Psychological effects on adults of having a sibling with cancer are revealed in a new study

Adult siblings whose brother or sister has cancer can experience severe psychological distress, but it is often overlooked for lack of support, a new Irish study has found.

he first scientific study to examine the psychological effects of cancer on adult siblings found that they can suffer from deep emotions.

The research results of Hazel Burke and Dr. Simon Dunne from Dublin City University (DCU) School of Psychology were published in the Journal of Cancer Survivorship.

“Our study shows how siblings are overlooked when there is a cancer diagnosis in the family,” Ms Burke said.

“This research may allow cancer support organizations to identify gaps in their service to siblings and help siblings feel that their grief, emotions and experiences are valid and that they are not alone.”

The research included interviews with adults aged 20 to 65 whose siblings with cancer were either living or deceased.

Respondents reported that their grief was often forgotten, and even when this was acknowledged, some adult siblings felt their grief was less important than that of their living parents.

“A cancer diagnosis is increasingly viewed as a traumatic event that affects the whole family,” said Dr. thin.

After his brother-in-law’s death from cancer, he was asked to look at this area.

“There are cancer organizations that offer support for siblings. However, the fact that many of those we interviewed felt that nothing was available for them means that cancer groups need to do much more to show what is available for siblings.

“Sibling relationships are one of the longest and most meaningful people experience over a lifetime, and we wanted to fill a gap in research on the impact of cancer on adult siblings.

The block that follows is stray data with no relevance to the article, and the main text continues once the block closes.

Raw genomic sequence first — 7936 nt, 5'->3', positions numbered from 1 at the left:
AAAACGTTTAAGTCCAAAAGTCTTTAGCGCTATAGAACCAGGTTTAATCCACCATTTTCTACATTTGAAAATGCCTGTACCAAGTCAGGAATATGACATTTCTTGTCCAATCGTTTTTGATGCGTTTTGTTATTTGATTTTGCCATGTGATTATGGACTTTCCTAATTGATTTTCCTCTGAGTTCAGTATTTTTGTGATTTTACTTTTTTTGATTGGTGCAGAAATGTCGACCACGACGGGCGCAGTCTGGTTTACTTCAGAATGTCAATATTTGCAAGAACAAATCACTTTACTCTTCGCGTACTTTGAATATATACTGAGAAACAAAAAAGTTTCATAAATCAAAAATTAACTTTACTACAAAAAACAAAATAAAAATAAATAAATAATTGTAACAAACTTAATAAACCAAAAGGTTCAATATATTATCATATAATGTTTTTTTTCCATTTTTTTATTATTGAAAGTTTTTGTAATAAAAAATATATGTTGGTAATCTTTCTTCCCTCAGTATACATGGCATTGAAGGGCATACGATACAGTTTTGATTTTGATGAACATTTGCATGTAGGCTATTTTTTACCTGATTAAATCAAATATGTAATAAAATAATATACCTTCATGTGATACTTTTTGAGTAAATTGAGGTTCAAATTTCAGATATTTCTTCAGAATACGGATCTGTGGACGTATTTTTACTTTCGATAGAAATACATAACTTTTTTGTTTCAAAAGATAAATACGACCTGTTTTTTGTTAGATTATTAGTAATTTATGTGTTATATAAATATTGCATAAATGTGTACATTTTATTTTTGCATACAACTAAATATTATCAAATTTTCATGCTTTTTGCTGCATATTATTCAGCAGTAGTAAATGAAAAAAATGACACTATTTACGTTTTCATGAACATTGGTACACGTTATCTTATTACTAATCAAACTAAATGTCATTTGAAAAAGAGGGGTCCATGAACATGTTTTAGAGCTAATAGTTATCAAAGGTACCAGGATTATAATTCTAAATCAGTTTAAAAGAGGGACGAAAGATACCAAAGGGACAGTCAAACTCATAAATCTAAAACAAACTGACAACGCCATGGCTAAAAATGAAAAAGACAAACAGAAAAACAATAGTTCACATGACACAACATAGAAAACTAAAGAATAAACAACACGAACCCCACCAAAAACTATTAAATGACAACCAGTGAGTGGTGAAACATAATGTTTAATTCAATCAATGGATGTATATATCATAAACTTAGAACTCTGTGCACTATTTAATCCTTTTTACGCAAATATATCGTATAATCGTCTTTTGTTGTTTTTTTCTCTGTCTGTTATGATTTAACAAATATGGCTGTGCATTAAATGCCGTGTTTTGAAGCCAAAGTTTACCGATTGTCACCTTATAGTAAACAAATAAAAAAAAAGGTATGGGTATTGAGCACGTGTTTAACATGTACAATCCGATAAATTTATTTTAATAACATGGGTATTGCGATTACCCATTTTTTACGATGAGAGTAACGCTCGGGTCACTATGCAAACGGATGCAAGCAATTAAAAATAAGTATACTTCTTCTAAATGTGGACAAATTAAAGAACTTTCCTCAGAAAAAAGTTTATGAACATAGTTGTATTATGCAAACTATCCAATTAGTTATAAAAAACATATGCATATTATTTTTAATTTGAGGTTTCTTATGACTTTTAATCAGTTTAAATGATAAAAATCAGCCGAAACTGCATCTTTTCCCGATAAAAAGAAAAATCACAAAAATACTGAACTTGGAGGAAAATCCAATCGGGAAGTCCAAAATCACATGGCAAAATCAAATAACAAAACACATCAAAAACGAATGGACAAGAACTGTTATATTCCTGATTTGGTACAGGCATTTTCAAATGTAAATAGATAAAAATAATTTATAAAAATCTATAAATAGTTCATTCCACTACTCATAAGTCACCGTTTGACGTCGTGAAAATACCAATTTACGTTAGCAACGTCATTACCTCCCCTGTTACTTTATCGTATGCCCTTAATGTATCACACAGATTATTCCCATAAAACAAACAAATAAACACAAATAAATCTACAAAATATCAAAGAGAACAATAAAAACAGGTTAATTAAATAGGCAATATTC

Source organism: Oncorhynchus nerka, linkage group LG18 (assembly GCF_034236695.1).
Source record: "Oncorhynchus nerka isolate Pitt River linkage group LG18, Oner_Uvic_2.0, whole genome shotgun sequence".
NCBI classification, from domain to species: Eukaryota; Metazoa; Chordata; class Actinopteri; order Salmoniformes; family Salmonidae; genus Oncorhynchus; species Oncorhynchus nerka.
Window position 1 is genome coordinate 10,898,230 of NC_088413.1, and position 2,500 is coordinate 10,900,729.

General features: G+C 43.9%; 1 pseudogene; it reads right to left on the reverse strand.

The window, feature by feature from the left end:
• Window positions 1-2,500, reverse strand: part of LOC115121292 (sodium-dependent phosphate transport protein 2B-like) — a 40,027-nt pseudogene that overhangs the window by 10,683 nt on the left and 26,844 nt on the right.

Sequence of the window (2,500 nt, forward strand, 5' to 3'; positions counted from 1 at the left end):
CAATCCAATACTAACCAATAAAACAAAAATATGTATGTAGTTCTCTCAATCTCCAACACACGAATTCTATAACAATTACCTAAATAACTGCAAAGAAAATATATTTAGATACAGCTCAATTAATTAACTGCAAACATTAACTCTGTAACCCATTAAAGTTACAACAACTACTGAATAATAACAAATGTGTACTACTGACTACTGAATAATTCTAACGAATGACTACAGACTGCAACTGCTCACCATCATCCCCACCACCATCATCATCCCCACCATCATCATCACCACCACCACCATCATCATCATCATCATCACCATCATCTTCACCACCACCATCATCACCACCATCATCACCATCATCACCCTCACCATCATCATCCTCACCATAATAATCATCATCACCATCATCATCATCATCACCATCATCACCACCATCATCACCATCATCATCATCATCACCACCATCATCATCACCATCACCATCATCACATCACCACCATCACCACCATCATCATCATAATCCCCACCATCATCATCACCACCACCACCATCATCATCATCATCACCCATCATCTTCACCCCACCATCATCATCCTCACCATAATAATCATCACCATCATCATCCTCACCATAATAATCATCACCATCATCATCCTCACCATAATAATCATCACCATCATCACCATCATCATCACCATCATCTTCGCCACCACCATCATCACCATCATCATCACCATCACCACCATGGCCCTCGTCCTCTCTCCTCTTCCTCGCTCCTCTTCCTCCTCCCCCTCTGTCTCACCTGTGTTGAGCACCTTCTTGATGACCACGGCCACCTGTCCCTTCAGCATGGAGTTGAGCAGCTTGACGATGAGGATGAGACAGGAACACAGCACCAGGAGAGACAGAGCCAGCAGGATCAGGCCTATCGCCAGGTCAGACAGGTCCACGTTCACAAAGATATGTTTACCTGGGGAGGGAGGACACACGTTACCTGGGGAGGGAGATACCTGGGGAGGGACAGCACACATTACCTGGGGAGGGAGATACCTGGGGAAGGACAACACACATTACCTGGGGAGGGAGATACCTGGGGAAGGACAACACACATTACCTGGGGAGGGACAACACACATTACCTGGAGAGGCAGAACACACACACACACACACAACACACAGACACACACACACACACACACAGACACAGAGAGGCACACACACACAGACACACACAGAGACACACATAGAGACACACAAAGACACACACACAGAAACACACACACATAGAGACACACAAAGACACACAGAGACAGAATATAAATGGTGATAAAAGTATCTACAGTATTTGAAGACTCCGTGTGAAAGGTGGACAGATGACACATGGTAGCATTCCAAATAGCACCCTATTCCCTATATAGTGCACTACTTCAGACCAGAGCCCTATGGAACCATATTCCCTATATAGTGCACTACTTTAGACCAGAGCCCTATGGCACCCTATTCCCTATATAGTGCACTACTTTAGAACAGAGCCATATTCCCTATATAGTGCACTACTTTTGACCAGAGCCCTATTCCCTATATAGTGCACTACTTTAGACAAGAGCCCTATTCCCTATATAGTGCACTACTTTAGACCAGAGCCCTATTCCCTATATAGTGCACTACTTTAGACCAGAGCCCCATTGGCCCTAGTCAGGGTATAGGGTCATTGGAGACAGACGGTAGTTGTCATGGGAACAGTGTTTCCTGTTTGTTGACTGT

“Providing psychological support to siblings of cancer patients will ensure they receive the best possible support and care, helping them to cope with the serious psychological challenges they may be facing.”

The study states, “Participants acknowledged that their grief was not recognized in the same way as their parents’ grief.”

Amy (sister, survivor) said: “It felt like my parents lost a child, but it wasn’t like we lost a sibling. I don’t know if that makes sense.”

Respondents also felt that their grief as adults was less important than the grief of other family members and that their role prevented them from grieving.

Anne, whose brother died of cancer, said: “I remember thinking as a sibling that you felt less justified compared to other family members. You can’t wallow. You can’t mourn like that, you don’t feel justified [to do that].

“Adult sibling grief is about supporting others. But my grief is valid and you almost feel like you have less right to grieve than your parents or partner.”

The study indicated that this feeling that sibling grief is being overlooked or forgotten is also reflected in participants’ perceptions that the support services available to family members of cancer patients are not designed for, or applicable to, siblings.

Orla, whose sister had cancer, said: “This is going to sound so silly now, but I didn’t know there was support. One day I saw a big sign of support from loved ones of people with cancer.

“I can’t remember exactly what I’m thinking anyway, I just saw a big sign. And I think that just goes to show how busy I’ve been. I said, ‘Oh, that’s not for me. This is for the people who are related to someone with cancer’.”

Participants did not know where to look for support and noted a distinct lack of signage of sibling services.

Amanda, who has lost a brother, said: “It honestly never crossed my mind to seek help or even a support group. I don’t even know if there are support groups.”

Overall, most participants recognized the importance of exercise and support from physical activity.

Isabel said: “One of the things that was really good for me mentally was that I got out, put on my hiking boots and hiked those hills on my own. I wouldn’t date anyone for the first few months and put on my headphones.

“And I was walking and walking and a certain song came on. And I would realize tears were running down my face [but] I wasn’t aware of that.”

Others said staying positive helped them deal with the emotions associated with a sibling going through cancer. Journaling was also useful for processing events. Psychological effects on adults of having a sibling with cancer are revealed in a new study

Fry Electronics Team

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